Simple approach overcomes difficulties of previous tests in measuring serum fructose levels. Developers urge further testing to establish guidelines for safe consumption of fructose.
Patients with pancreatic cancer have higher-than-normal blood levels of the refined sugar fructose, according to a recent study published in the journal Pancreas.
The study also lends new insights into the way the body handles fructose, compared to other sugars. The results may provide important clues to understanding the health effects of high fructose intake—including a recent study linking consumption of soft drinks to pancreatic cancer risk.
Body's handling of fructose is 'Underdeveloped,' test suggests
The researchers developed and evaluated a new test to measure the level of fructose in blood samples. Fructose is a natural sugar that, in highly refined and concentrated forms, is widely used in commercially produced foods and beverages, including soft drinks.
After confirming the precision of the new test, the researchers used it to measure fructose levels in healthy volunteers. After an overnight fast, the volunteers drank two cans of sugared soda—which contains a high dose of fructose, in addition to glucose.
After drinking the soda, the volunteers' serum fructose level rose dramatically—more than eight times higher within 30 minutes. Fructose level decreased gradually, remaining elevated for longer than two hours.
In contrast, the volunteers' serum glucose levels did not rise as sharply and returned to normal within one hour. The difference suggests that the body is unable to metabolize such a large dose of fructose as rapidly as glucose.
"[T]he human capacity to deal with large fructose loads is underdeveloped in comparison to tight physiological glucose control," the authors write.
In pancreatic cancer patients, fructose levels are higher
The same test was used to measure fasting fructose levels in patients with pancreatic cancer. Their fructose level was more than twice as high as in healthy volunteers (pancreatic cancer patients did not perform the soda/high-fructose test.)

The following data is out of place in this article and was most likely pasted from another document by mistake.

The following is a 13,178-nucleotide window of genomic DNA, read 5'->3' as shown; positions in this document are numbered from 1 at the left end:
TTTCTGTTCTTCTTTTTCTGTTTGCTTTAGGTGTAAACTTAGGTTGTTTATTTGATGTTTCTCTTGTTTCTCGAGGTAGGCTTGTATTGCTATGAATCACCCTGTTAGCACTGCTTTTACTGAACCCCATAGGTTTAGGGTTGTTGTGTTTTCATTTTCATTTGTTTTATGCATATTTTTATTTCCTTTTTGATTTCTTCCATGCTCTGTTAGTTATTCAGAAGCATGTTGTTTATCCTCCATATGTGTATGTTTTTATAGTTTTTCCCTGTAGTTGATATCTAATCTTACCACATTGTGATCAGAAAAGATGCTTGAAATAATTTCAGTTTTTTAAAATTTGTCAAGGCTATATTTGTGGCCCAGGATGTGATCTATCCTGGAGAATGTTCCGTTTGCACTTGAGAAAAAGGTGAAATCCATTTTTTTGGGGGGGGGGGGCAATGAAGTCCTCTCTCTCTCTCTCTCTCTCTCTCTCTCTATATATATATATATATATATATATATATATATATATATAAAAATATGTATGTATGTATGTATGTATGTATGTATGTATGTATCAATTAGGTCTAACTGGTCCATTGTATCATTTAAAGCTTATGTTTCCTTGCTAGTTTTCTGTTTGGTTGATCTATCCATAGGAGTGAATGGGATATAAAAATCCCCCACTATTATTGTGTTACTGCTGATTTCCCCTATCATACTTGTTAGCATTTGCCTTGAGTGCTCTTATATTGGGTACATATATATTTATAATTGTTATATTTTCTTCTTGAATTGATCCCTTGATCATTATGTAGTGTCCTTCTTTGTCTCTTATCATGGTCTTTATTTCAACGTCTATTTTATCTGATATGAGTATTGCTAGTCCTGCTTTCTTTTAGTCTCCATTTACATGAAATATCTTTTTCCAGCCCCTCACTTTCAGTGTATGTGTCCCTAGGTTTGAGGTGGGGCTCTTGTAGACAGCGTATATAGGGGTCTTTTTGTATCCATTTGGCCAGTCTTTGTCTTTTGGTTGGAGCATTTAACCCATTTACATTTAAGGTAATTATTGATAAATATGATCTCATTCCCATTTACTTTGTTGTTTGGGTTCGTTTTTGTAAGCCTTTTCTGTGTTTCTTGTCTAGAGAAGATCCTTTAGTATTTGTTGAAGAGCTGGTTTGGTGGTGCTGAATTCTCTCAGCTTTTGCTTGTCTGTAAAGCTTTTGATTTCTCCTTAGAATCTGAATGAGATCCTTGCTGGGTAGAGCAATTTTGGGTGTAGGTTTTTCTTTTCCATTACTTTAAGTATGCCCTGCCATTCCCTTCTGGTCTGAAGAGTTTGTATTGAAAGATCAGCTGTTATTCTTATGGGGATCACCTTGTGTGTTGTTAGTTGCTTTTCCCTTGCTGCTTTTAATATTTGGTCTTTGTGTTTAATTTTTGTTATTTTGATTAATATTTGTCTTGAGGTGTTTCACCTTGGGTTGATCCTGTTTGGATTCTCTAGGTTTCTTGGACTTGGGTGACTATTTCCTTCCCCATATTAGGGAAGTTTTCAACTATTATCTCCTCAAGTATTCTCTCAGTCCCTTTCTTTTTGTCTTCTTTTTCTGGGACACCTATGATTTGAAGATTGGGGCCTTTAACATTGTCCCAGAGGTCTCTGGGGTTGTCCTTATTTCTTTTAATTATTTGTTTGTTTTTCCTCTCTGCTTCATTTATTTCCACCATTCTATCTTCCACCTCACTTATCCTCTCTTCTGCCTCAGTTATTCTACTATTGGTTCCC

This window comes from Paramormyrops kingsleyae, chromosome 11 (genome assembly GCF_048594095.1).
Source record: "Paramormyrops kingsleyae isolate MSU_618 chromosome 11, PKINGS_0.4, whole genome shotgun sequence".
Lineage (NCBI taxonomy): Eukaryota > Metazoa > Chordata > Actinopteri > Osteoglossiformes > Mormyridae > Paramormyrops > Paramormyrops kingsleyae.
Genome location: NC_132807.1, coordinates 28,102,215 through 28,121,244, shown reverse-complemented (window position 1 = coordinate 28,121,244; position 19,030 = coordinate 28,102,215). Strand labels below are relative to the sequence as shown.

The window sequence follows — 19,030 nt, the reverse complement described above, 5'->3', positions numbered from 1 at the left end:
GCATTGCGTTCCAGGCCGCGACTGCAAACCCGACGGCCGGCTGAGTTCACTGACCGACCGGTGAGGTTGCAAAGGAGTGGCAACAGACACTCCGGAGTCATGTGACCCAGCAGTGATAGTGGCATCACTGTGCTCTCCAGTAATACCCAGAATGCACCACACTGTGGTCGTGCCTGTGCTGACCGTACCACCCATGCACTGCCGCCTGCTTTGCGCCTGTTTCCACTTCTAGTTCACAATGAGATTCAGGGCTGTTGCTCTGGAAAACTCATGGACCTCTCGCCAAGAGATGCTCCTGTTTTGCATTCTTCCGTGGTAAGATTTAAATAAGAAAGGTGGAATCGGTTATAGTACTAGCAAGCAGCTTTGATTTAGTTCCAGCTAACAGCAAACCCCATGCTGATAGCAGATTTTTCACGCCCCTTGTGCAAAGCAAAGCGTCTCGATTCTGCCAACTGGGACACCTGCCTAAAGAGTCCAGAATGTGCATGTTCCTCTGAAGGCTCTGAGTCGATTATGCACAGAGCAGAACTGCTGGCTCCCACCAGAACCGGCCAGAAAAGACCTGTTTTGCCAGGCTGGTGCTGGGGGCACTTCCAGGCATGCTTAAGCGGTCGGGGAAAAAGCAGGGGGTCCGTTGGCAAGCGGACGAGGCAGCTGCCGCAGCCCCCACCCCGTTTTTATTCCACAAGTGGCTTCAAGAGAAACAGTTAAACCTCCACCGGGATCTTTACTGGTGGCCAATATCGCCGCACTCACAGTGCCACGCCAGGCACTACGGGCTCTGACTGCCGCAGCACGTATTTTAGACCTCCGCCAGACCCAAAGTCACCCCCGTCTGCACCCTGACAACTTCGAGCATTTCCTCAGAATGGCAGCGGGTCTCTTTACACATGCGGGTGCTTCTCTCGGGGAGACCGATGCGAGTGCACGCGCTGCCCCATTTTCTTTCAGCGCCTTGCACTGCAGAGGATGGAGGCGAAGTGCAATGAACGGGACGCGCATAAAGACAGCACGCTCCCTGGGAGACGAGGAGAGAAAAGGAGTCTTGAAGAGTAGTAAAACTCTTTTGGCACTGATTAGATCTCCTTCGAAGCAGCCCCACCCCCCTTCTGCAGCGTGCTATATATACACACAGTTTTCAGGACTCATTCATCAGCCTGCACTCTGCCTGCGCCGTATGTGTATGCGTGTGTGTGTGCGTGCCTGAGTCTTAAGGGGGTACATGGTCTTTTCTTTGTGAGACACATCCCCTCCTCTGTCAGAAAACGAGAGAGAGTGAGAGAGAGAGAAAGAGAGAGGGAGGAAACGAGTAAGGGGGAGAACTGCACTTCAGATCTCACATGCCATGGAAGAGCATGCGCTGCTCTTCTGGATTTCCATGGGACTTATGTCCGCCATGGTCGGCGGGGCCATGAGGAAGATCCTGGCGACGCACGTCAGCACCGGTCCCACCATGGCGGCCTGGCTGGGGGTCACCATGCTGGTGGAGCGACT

This result takes on special importance in light of preliminary studies linking fructose intake to obesity, diabetes, and other health problems—including pancreatic cancer.
Most recently, a study reported that people who regularly drink soda may be more likely to develop pancreatic cancer.
In that study, published in the February issue of Cancer Epidemiology Biomarkers & Prevention, people who drank two or more sodas per week had an 87 percent increase in pancreatic cancer risk.
The new test provides a simple new approach to measuring serum fructose level, overcoming the difficulties of previous tests. Measuring fructose levels may provide new insights into the relationship between high sugar intake and pancreatic cancer risk, according to the authors.
"Considering the dramatic increase that has occurred in human fructose consumption and preliminary connections made between fructose intake and obesity rates," they conclude, "we believe that further investigations are urgently necessary to advance our knowledge of human circulating and tissue fructose concentrations and to establish guidelines for the safe consumption of fructose in both healthy subjects and those with a disease."
Source: Wolters Kluwer Health: Lippincott Williams & Wilkins